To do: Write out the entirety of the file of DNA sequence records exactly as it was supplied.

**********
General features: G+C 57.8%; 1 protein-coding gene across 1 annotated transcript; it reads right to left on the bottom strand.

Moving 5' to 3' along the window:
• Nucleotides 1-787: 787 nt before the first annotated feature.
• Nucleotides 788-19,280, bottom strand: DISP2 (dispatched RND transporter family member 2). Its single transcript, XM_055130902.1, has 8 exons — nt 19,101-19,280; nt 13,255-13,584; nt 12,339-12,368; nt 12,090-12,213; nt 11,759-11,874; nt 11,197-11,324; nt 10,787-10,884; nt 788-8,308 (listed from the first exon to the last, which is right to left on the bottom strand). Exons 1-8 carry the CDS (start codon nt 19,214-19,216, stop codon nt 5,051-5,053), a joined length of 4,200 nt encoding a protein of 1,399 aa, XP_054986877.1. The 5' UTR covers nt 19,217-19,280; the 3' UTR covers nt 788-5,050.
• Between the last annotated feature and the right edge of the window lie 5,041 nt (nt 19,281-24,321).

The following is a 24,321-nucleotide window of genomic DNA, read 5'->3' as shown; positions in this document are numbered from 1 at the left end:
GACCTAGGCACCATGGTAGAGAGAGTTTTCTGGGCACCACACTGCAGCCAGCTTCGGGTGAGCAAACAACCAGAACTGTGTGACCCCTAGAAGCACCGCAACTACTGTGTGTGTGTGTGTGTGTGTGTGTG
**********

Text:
General features: G+C 57.8%; 1 protein-coding gene across 1 annotated transcript; it reads right to left on the bottom strand.

Moving 5' to 3' along the window:
• Nucleotides 1-787: 787 nt before the first annotated feature.
• Nucleotides 788-19,280, bottom strand: DISP2 (dispatched RND transporter family member 2). Its single transcript, XM_055130902.1, has 8 exons — nt 19,101-19,280; nt 13,255-13,584; nt 12,339-12,368; nt 12,090-12,213; nt 11,759-11,874; nt 11,197-11,324; nt 10,787-10,884; nt 788-8,308 (listed from the first exon to the last, which is right to left on the bottom strand). Exons 1-8 carry the CDS (start codon nt 19,214-19,216, stop codon nt 5,051-5,053), a joined length of 4,200 nt encoding a protein of 1,399 aa, XP_054986877.1. The 5' UTR covers nt 19,217-19,280; the 3' UTR covers nt 788-5,050.
• Between the last annotated feature and the right edge of the window lie 5,041 nt (nt 19,281-24,321).

The following is a 24,321-nucleotide window of genomic DNA, read 5'->3' as shown; positions in this document are numbered from 1 at the left end:
GACCTAGGCACCATGGTAGAGAGAGTTTTCTGGGCACCACACTGCAGCCAGCTTCGGGTGAGCAAACAACCAGAACTGTGTGACCCCTAGAAGCACCGCAACTACTGTGTGTGTGTGTGTGTGTGTGTGTG